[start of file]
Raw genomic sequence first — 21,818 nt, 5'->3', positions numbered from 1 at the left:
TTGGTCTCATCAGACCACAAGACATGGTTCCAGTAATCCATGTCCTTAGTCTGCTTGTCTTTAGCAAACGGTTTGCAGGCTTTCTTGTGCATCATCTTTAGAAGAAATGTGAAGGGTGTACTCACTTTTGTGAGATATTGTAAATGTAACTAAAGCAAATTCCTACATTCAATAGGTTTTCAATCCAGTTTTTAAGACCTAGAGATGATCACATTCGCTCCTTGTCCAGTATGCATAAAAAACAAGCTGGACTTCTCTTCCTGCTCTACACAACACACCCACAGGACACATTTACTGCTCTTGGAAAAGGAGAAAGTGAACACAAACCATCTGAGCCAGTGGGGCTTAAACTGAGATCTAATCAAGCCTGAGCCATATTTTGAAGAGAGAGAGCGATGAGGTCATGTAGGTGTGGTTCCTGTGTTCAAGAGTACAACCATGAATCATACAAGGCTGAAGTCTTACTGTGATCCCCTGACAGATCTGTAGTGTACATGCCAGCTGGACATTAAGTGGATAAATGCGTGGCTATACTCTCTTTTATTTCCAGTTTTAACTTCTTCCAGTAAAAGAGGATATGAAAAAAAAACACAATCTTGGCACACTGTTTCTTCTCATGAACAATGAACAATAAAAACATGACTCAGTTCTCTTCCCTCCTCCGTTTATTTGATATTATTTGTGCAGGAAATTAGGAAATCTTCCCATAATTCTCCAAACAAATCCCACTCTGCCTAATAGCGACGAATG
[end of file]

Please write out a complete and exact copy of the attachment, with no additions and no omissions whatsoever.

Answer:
Raw genomic sequence first — 21,818 nt, 5'->3', positions numbered from 1 at the left:
TTGGTCTCATCAGACCACAAGACATGGTTCCAGTAATCCATGTCCTTAGTCTGCTTGTCTTTAGCAAACGGTTTGCAGGCTTTCTTGTGCATCATCTTTAGAAGAAATGTGAAGGGTGTACTCACTTTTGTGAGATATTGTAAATGTAACTAAAGCAAATTCCTACATTCAATAGGTTTTCAATCCAGTTTTTAAGACCTAGAGATGATCACATTCGCTCCTTGTCCAGTATGCATAAAAAACAAGCTGGACTTCTCTTCCTGCTCTACACAACACACCCACAGGACACATTTACTGCTCTTGGAAAAGGAGAAAGTGAACACAAACCATCTGAGCCAGTGGGGCTTAAACTGAGATCTAATCAAGCCTGAGCCATATTTTGAAGAGAGAGAGCGATGAGGTCATGTAGGTGTGGTTCCTGTGTTCAAGAGTACAACCATGAATCATACAAGGCTGAAGTCTTACTGTGATCCCCTGACAGATCTGTAGTGTACATGCCAGCTGGACATTAAGTGGATAAATGCGTGGCTATACTCTCTTTTATTTCCAGTTTTAACTTCTTCCAGTAAAAGAGGATATGAAAAAAAAACACAATCTTGGCACACTGTTTCTTCTCATGAACAATGAACAATAAAAACATGACTCAGTTCTCTTCCCTCCTCCGTTTATTTGATATTATTTGTGCAGGAAATTAGGAAATCTTCCCATAATTCTCCAAACAAATCCCACTCTGCCTAATAGCGACGAATG